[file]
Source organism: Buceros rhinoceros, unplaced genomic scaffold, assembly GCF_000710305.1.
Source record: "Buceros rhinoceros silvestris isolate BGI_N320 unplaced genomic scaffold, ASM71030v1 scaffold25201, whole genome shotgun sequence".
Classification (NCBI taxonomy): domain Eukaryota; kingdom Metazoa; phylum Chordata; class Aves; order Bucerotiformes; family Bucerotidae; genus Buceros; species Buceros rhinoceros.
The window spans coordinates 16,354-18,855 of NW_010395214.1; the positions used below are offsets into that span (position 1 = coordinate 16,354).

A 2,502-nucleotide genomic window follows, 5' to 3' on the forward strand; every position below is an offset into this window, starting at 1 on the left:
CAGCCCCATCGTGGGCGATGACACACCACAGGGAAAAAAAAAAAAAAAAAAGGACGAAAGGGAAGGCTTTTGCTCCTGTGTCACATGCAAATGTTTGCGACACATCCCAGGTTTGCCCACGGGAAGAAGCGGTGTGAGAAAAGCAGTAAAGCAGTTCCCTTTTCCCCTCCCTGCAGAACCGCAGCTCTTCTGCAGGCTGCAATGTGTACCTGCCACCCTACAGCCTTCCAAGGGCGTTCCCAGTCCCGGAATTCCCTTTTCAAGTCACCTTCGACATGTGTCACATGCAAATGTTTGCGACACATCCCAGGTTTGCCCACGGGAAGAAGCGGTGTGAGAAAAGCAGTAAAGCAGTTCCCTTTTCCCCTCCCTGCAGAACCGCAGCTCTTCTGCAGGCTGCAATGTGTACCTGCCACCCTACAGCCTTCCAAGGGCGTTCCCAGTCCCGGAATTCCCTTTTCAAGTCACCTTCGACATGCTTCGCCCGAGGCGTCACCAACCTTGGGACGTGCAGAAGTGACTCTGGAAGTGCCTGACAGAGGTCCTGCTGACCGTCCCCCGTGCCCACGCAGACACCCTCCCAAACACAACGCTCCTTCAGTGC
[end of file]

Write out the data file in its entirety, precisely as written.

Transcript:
Source organism: Buceros rhinoceros, unplaced genomic scaffold, assembly GCF_000710305.1.
Source record: "Buceros rhinoceros silvestris isolate BGI_N320 unplaced genomic scaffold, ASM71030v1 scaffold25201, whole genome shotgun sequence".
Classification (NCBI taxonomy): domain Eukaryota; kingdom Metazoa; phylum Chordata; class Aves; order Bucerotiformes; family Bucerotidae; genus Buceros; species Buceros rhinoceros.
The window spans coordinates 16,354-18,855 of NW_010395214.1; the positions used below are offsets into that span (position 1 = coordinate 16,354).

A 2,502-nucleotide genomic window follows, 5' to 3' on the forward strand; every position below is an offset into this window, starting at 1 on the left:
CAGCCCCATCGTGGGCGATGACACACCACAGGGAAAAAAAAAAAAAAAAAAGGACGAAAGGGAAGGCTTTTGCTCCTGTGTCACATGCAAATGTTTGCGACACATCCCAGGTTTGCCCACGGGAAGAAGCGGTGTGAGAAAAGCAGTAAAGCAGTTCCCTTTTCCCCTCCCTGCAGAACCGCAGCTCTTCTGCAGGCTGCAATGTGTACCTGCCACCCTACAGCCTTCCAAGGGCGTTCCCAGTCCCGGAATTCCCTTTTCAAGTCACCTTCGACATGTGTCACATGCAAATGTTTGCGACACATCCCAGGTTTGCCCACGGGAAGAAGCGGTGTGAGAAAAGCAGTAAAGCAGTTCCCTTTTCCCCTCCCTGCAGAACCGCAGCTCTTCTGCAGGCTGCAATGTGTACCTGCCACCCTACAGCCTTCCAAGGGCGTTCCCAGTCCCGGAATTCCCTTTTCAAGTCACCTTCGACATGCTTCGCCCGAGGCGTCACCAACCTTGGGACGTGCAGAAGTGACTCTGGAAGTGCCTGACAGAGGTCCTGCTGACCGTCCCCCGTGCCCACGCAGACACCCTCCCAAACACAACGCTCCTTCAGTGC